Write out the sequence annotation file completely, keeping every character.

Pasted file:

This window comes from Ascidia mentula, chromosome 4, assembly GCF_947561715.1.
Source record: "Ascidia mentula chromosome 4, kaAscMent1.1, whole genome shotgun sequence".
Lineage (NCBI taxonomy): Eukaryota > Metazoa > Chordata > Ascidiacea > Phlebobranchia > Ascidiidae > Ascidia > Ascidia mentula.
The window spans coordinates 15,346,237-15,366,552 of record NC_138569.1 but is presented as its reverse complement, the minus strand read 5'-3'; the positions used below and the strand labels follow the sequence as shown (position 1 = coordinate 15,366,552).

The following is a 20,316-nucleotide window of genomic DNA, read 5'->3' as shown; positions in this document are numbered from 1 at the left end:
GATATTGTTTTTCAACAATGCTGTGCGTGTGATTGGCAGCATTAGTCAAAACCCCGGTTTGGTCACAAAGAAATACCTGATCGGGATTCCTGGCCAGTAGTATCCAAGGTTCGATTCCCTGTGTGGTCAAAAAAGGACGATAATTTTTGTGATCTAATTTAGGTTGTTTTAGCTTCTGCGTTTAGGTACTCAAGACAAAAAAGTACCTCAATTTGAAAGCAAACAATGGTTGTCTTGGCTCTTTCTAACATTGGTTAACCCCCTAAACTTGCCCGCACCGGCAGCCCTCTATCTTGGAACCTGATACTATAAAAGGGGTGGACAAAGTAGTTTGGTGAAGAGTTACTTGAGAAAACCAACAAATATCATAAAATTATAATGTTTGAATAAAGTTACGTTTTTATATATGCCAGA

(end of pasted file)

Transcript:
This window comes from Ascidia mentula, chromosome 4, assembly GCF_947561715.1.
Source record: "Ascidia mentula chromosome 4, kaAscMent1.1, whole genome shotgun sequence".
Lineage (NCBI taxonomy): Eukaryota > Metazoa > Chordata > Ascidiacea > Phlebobranchia > Ascidiidae > Ascidia > Ascidia mentula.
The window spans coordinates 15,346,237-15,366,552 of record NC_138569.1 but is presented as its reverse complement, the minus strand read 5'-3'; the positions used below and the strand labels follow the sequence as shown (position 1 = coordinate 15,366,552).

The following is a 20,316-nucleotide window of genomic DNA, read 5'->3' as shown; positions in this document are numbered from 1 at the left end:
GATATTGTTTTTCAACAATGCTGTGCGTGTGATTGGCAGCATTAGTCAAAACCCCGGTTTGGTCACAAAGAAATACCTGATCGGGATTCCTGGCCAGTAGTATCCAAGGTTCGATTCCCTGTGTGGTCAAAAAAGGACGATAATTTTTGTGATCTAATTTAGGTTGTTTTAGCTTCTGCGTTTAGGTACTCAAGACAAAAAAGTACCTCAATTTGAAAGCAAACAATGGTTGTCTTGGCTCTTTCTAACATTGGTTAACCCCCTAAACTTGCCCGCACCGGCAGCCCTCTATCTTGGAACCTGATACTATAAAAGGGGTGGACAAAGTAGTTTGGTGAAGAGTTACTTGAGAAAACCAACAAATATCATAAAATTATAATGTTTGAATAAAGTTACGTTTTTATATATGCCAGA